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There is an exercise 2.8 Baumgarte's Numerical Relativity (p. 32):

Show that 3-dimensional covariant derivative is compatible with the spatial metric $\gamma_{ab}$, that is, show that $$ D_a \gamma_{bc} = 0. $$

Where $$ D_a f \equiv \gamma_a^{\; b} \nabla_b f $$ and more generally $$ D_a T^b_{\; c} \equiv \gamma_a^{\; d} \gamma_e^{\; b} \gamma_c^{\; f} \nabla_d T^e_{\; f}. $$

The spatial metric is defined as following $$\label{eq:spatial-metric} \gamma_{ab} = g_{ab} + n_a n_b, $$ where $$ n^a \equiv -g^{ab} \omega_b, \\ \omega_a \equiv \alpha \Omega_a, \\ ||\Omega||^2 = g^{ab} \nabla_a t \nabla_b t \equiv -\frac{1}{\alpha^2}. $$


My attempt involved using (general) metric compatibility: $$ \nabla_a g_{bc} = 0 $$ in order to reduce the equation from the question to $$ D_a \gamma_{bc} = \gamma^d_{\; a} \gamma^e_{\; b} \gamma^f_{\; c} \nabla_d \left( n_b n_c \right). $$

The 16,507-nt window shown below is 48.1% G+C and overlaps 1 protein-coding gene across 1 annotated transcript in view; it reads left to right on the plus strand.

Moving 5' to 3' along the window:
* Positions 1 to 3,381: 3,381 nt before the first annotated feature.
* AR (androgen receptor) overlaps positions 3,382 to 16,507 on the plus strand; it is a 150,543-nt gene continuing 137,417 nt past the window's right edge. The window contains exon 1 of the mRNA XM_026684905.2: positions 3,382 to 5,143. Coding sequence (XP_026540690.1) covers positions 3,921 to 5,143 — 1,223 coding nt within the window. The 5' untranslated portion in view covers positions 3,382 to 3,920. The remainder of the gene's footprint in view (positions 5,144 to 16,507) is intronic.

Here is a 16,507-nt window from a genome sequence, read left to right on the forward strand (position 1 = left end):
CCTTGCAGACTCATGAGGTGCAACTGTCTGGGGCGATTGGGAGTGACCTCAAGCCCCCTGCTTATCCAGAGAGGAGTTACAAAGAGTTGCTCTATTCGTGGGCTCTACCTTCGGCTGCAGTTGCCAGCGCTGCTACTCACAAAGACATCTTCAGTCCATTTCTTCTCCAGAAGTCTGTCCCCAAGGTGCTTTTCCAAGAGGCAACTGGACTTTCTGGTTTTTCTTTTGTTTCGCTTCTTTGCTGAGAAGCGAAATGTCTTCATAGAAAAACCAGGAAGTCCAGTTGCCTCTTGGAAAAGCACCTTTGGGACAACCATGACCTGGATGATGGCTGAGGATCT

Now I'm completely lost on what I could do next with it. Resolving the covariant derivative and using Christoffel symbol doesn't seem to lead anywhere and the calculation gets quite formidable.

What's the best way to make progress here?

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Your expression for the $3$-dimensional covariant derivative of the spatial metric has typo. It should read $$ D_a \gamma_{bc} = \gamma^d_{\; a} \gamma^e_{\; b} \gamma^f_{\; c} \nabla_d \left( n_e n_f \right). $$ Now, you can easily show that $\gamma^e_{\; b} n_e = 0$ either by using the relations you have for $n^a$, or intuitively by considering that $\gamma^e_{\; b} n_e$ is the projection of the unit normal vector on the spatial hypersurface which vanishes.

So you need to use the Leibniz's rule to show the required relation, i.e., $$ \gamma^e_{\; b} \gamma^f_{\; c} \nabla_d \left( n_e n_f \right) = \gamma^e_{\; b} \, (\nabla_d n_e) \, (\underbrace{\gamma^f_{\; c} n_f}_{=0}) + \gamma^f_{\; c} \, (\nabla_d n_f) \, (\underbrace{\gamma^e_{\; b} n_e}_{=0}) = 0 . $$

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